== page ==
Persistent pulmonary infiltrate results when a substance denser than air (e.g., pus, edema, blood, surfactant, protein, or cells) lingers within the lung parenchyma. Nonresolving and slowly resolving pneumonias are the most common broad categories of persistent pulmonary infiltrate. Persistence is attributed to defects in host immune defense mechanisms, presence of unusual or resistant organisms, or diseases that mimic pneumonia.
The classification of these disorders may become quite complex, as some clinicians focus primarily on the radiologic abnormalities, while others emphasize the accompanying clinical features. Nonresolving or slowly resolving pneumonia is loosely defined as a pneumonia that does not improve clinically, or even worsens, despite a minimum of 10 days of adequate antibiotic therapy, or as radiographic infiltrate that does not resolve within 12 weeks. Slowly resolving pneumonias are usually defined as the persistence of radiographic infiltrate in a clinically improved patient for longer than 4 weeks (<50% resolution in 1 month).
A waiting period of 12 to 14 weeks is suggested for slowly resolving pneumonia to be considered nonresolving (or chronic) in older patients with nontuberculous bacterial pneumonia. Nonresponding pneumonia is an inadequate clinical response despite antibiotic treatment. It is an independent risk factor for death and delayed resolution of pulmonary infiltrate. Noninfectious causes are responsible for about 20% of cases of nonresolving pneumonia.
A good clinical response to pulmonary infiltrate is defined as 50% clearing of chest radiographic findings at 4 weeks of therapy. Clinical improvement and resolution of leukocytosis supports the conclusion that the patient has responded to antibiotic therapy, even when chest radiographic abnormalities persist. Most patients have a normal temperature and decreased cough within 3 to 5 days after beginning treatment. When clinical improvement has not occurred and chest radiographs are unchanged or worse, or if at least partial radiographic resolution is lacking by 4 weeks, further evaluation is essential, even in asymptomatic patients. This is the case for pneumonia, but persistent pulmonary infiltrates may result from other reasons (e.g., pulmonary edema).
Resolution of nonresolving pneumonias varies and depends on the causal agent, the severity of disease, and host factors. Several risk factors may hinder the rate of radiographic clearing of the condition:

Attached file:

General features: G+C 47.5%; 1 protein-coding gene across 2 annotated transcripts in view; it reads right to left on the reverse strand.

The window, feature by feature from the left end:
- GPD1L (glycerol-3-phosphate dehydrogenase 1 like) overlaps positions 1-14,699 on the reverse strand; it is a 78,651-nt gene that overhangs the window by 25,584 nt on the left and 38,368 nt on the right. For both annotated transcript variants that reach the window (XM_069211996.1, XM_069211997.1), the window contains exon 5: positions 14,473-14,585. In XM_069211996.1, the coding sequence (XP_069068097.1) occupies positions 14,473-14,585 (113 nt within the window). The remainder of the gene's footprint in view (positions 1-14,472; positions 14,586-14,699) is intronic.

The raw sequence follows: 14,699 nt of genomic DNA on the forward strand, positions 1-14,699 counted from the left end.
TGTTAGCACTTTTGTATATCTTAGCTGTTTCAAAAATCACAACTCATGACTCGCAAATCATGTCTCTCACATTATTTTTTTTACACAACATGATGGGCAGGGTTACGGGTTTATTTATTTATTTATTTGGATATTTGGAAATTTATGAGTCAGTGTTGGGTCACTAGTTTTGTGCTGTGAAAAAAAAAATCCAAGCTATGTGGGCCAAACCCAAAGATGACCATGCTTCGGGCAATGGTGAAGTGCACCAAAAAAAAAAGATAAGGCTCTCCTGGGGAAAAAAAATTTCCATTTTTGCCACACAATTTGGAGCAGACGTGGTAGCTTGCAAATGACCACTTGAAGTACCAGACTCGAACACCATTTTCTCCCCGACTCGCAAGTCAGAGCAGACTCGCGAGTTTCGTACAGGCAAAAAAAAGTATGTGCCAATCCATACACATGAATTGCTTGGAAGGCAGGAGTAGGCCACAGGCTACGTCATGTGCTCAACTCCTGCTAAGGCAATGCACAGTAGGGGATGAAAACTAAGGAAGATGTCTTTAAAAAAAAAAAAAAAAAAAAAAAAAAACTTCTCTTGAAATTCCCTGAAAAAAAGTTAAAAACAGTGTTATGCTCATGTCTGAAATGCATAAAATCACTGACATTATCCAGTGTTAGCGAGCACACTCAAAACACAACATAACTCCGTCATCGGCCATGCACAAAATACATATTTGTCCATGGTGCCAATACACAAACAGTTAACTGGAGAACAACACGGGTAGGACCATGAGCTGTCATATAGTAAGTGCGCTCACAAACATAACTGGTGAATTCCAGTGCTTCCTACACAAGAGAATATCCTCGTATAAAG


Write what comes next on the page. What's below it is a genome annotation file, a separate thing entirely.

Age over 60 years: radiographic clearance of pneumonic infiltrate on completion of antibiotic therapy decreases by 20% per decade after the age of 20 years
Comorbid conditions (COPD, cardiac failure, diabetes, renal failure, immunodeficiency, alcohol intake, smoking, occupational exposure, cancer, cancer treatment, systemic illness): patients with hematologic malignancies, immunosuppressive disorders, or exposure to silica, aluminum, or titanium dust are prone to persistent pulmonary infiltrate
Initial severity of the infection
Delay in initiation of therapy.
- Community-acquired pneumonia (nonresolving)
- Atypical pneumonia (nonresolving)
- Hospital-acquired pneumonia (nonresolving)
- Lung abscess
- Lung cancer (metastatic)
- Small cell lung cancer
- Non-small cell lung cancer
- Aspiration pneumonia
- HIV (AIDS)
- Pneumocystis jiroveci pneumonia (nonresolving)
- Pulmonary embolism
- Cardiogenic pulmonary edema
- Foreign body aspiration
- Interstitial lung disease
- Organizing pneumonia
- Systemic lupus erythematosus
- Rheumatoid arthritis
- Sjogren syndrome
- Lymphoma and acute leukemia
- Kaposi sarcoma
- Diffuse alveolar hemorrhage
- Systemic vasculitis
- Granulomatosis with polyangiitis (formerly known as Wegener granulomatosis)
- Churg-Strauss syndrome
- Allergic bronchopneumonic aspergillosis
- Loeffler syndrome
- Hypersensitivity pneumonia (extrinsic allergic alveolitis)
- Acute idiopathic eosinophilic pneumonia
- Idiopathic chronic eosinophilic pneumonia
- Drug-induced infiltrate
- Cocaine abuse
- Radiation pneumonitis
- Langerhans cell histiocytosis
- Lipoid pneumonia
- Pulmonary alveolar proteinosis
Athanasia Pataka, MD
AP declares that she has no competing interests.
Dr Athanasia Pataka would like to gratefully acknowledge Dr Paraskevi Argyropoulou-Pataka, a previous contributor to this topic.
PAP declares that she has no competing interests.
Cristine Radojicic, MD
CR declares that she has no competing interests.
Mathina Darmalingam, MBChB, FCP
Clinical Lead in Respiratory Medicine
Whipps Cross University Hospital
MD declares that she has no competing interests.
Ioannis P. Kioumis, MD, PhD
Pulmonary Medicine and Infectious Diseases
Pulmonary Medicine Clinic
IPK declares that he has no competing interests.
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